Right there with you, Jon....

Yep. I get it.

I can now UNDERSTAND that life cannot always be exciting/stimulating. But I also have a hard time staying focused on making sure the kids have their permission slips for field trips and that I dont' forget to put the laundry in the dryer...  I know I can't have anything 'intense' anymore as far as my marriage (well, except for the fights, which are not stimulating for me so much as demoralizing, perplexing, frustrating and depressing).

About 3 years ago my husband decided to dredge up anger from 15+ years ago and punish me daily by treating me like a roommate he can barely tolerate, while snapping at me angrily for no reason. He will sometimes catch himself mid-snap and apologize, but not always. our kids are young, so they dont' notice it and he pretends things are fine in front of family and friends. (this gets confusing - because he'll suddenly do something civil or even polite, like say holding a door open for me, and I just stand there for a second because I cannot understand what the hell is going on....)

We've talked about it many times, but it hasnt' helped. The last time we were 'intimate' was our 15th anniversary.... In 2012.... and that was because I had kind of insisted.... I've given up now. he's told me that it's mostly financial stress because I dont' earn enough money (When we moved here, i'd just had a baby). Now that both kids are in school, my income has quadrupled, but it's still not enough due to increased expenses - all his decisions -  and our marriage is even worse. Go figure.

well - can't be late - gotta be somewhere in 30 minutes!

ellamenno

You must be strong Ellamenno

Well all I can say Ellamenno is that I could not do what you have done.   I would have either been out of there or found a consort.  I know that a lot of folk will find the idea repugnant or offensive but I don’t really care, that’s just how it goes more often than not.

Unfortunately for me I can’t give up, it is just way too important for my sanity.

Oh and they make endless excuses,  and promises to make an effort  etc., each one you believe less and less, and each time you become more numb.    

 I have spent countless hours talking things out but for me I find it never helped and instead only made me more frustrated,   I say this from 25 years of experiencing a few long term demoralising and unfulfilling relationships.  Yeah I know, I jumped in to deep too fast without looking at the longer term, there is that impulsive thing.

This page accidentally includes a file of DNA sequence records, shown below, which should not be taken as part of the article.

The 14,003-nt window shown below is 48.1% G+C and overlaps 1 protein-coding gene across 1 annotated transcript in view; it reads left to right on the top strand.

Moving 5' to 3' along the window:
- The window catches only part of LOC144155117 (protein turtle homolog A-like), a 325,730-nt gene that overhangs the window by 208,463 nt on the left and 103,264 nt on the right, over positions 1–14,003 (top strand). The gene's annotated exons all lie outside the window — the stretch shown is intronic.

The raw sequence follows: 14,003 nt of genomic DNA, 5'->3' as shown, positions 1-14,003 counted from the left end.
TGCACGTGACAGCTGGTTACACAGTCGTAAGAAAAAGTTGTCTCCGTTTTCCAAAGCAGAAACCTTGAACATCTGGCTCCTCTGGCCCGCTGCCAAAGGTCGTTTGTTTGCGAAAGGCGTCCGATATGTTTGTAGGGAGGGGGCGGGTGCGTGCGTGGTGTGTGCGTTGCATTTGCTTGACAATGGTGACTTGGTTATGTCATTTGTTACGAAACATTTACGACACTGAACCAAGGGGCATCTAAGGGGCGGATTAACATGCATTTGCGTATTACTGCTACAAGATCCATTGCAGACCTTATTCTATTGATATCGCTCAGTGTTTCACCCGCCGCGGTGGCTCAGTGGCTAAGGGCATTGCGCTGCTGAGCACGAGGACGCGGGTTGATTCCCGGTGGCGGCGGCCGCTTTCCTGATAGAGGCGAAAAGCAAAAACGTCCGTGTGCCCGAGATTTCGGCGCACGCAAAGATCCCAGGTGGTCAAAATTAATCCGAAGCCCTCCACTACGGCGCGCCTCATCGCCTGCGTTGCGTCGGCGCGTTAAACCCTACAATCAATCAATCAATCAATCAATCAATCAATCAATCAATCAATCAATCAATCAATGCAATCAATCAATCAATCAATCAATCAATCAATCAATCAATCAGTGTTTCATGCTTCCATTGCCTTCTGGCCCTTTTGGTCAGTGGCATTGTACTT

I know that a lot of people say that the spark always fades, and you settle down to the ordinary routine but to me it’s the spark that makes it something I can focus on.   It is precisely the spark element that holds my attention, I am addicted to the stimulation and in return for it I have boundless energy to give.  We lavish the other person with affection, and that is why they are attracted to us in the first place.   We are different, effusive, and exciting.

 So the irony is that is mostly the other person in the relationship whose attention fades.  I could stare at the light all day, so long as it is turned on, so to speak.

Now I am in a situation where my partner doesn’t even bother to buy me personal gifts on special occasions because “I am so picky that she doesn’t think she will get the right thing”    my read on it, “I couldn’t be arsed taking the time to get to know and understand the person you are”

9/10 times I know I can find something that I know she would like, it is not MY focus and attention that has waned.  A lot of the time I think our spouses just use our ADHD as convenient excuse for being an arse-hat, it cleanses them of all guilt and responsibility, just point to the ADHD  and say “not my problem”  right?

Time comes though when you can no longer be attracted to a memory in your mind and you realise the person in your memory is never coming back.  Then for me I mentally pack my things and check out, because the way I see it, my partner left the building years ago.  

Find a consort - ha!